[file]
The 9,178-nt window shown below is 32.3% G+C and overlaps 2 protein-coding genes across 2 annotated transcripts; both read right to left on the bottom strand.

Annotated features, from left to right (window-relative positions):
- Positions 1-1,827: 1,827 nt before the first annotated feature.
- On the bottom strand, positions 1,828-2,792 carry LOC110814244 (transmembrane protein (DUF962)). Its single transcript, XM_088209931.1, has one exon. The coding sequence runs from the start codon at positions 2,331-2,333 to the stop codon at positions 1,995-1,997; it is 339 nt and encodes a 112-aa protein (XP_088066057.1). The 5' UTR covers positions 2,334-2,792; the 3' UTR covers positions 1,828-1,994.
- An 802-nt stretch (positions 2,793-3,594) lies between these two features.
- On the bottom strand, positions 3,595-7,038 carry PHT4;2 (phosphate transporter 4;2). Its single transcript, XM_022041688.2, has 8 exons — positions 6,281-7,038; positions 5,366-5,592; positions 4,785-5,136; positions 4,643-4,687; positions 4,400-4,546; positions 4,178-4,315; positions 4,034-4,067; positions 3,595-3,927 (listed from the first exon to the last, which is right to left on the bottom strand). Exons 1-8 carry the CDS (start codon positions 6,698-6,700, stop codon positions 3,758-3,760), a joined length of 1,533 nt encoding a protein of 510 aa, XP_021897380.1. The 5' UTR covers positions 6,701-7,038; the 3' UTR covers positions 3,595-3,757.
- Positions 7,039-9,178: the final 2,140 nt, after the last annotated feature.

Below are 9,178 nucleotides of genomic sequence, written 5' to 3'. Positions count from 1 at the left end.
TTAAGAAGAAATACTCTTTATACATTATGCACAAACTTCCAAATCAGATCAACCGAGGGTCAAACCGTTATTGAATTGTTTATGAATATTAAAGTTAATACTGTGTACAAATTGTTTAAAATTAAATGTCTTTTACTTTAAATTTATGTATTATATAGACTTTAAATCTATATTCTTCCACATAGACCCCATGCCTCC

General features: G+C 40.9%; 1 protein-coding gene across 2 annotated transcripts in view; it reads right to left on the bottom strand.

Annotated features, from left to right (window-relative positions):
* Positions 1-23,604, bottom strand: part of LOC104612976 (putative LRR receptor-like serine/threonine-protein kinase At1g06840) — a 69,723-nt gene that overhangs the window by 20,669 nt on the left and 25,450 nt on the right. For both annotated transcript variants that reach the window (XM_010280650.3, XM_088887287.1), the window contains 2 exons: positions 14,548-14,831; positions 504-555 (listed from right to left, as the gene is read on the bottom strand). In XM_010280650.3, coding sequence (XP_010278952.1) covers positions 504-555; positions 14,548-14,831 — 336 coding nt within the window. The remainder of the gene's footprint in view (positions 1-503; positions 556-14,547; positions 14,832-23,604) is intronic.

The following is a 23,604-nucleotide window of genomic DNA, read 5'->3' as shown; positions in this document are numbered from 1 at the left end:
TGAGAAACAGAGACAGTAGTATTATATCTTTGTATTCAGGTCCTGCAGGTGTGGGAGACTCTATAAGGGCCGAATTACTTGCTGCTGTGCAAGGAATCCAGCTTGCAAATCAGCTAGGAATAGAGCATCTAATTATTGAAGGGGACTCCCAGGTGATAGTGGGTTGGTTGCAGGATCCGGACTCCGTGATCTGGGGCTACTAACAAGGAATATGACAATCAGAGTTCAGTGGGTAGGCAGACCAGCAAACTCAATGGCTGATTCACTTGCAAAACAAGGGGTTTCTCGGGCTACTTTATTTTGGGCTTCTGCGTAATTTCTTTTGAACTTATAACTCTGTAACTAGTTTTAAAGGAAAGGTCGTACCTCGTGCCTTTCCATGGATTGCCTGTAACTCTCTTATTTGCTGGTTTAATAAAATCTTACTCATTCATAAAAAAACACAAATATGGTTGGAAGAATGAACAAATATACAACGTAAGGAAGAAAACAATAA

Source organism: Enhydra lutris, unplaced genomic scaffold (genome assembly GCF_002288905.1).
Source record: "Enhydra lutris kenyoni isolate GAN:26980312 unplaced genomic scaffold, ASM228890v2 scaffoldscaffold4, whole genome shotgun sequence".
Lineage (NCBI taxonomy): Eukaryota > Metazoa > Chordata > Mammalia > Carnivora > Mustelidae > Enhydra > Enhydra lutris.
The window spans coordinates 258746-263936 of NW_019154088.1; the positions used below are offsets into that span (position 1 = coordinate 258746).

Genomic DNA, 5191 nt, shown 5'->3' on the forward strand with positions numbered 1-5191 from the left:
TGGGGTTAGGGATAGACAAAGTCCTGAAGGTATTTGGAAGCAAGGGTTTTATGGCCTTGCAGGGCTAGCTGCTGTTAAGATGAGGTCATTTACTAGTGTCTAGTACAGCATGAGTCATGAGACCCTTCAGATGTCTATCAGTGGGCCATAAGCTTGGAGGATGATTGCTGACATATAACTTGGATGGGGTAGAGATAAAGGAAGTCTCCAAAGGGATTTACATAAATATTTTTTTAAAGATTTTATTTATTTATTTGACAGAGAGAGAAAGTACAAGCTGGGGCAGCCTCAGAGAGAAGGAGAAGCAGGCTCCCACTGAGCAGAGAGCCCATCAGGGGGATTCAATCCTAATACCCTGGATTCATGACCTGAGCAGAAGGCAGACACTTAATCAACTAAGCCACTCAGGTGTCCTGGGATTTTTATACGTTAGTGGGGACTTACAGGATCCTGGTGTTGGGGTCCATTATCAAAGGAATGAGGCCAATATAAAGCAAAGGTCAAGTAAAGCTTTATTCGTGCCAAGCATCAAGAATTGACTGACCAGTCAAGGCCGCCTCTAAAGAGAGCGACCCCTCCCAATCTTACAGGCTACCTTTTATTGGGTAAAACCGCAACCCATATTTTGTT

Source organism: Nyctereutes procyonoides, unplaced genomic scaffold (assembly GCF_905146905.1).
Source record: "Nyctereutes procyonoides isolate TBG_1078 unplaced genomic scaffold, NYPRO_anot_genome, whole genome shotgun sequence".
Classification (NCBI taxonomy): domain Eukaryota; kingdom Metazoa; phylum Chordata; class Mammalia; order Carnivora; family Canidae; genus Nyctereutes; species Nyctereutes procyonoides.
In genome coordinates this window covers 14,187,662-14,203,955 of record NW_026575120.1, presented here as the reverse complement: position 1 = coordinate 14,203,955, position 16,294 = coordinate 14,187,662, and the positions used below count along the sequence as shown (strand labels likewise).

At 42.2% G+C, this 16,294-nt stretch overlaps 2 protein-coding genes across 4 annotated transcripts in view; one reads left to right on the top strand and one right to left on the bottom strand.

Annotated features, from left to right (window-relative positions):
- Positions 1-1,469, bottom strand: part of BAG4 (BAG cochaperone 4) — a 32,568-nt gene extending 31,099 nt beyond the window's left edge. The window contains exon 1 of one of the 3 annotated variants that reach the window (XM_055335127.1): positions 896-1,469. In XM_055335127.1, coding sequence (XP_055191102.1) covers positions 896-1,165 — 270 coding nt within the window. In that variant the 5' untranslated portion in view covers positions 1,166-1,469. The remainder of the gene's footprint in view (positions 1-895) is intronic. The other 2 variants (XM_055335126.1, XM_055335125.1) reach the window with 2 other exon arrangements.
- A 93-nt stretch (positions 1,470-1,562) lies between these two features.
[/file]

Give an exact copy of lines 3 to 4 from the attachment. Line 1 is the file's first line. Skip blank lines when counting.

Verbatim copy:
- Positions 1-1,827: 1,827 nt before the first annotated feature.
- On the bottom strand, positions 1,828-2,792 carry LOC110814244 (transmembrane protein (DUF962)). Its single transcript, XM_088209931.1, has one exon. The coding sequence runs from the start codon at positions 2,331-2,333 to the stop codon at positions 1,995-1,997; it is 339 nt and encodes a 112-aa protein (XP_088066057.1). The 5' UTR covers positions 2,334-2,792; the 3' UTR covers positions 1,828-1,994.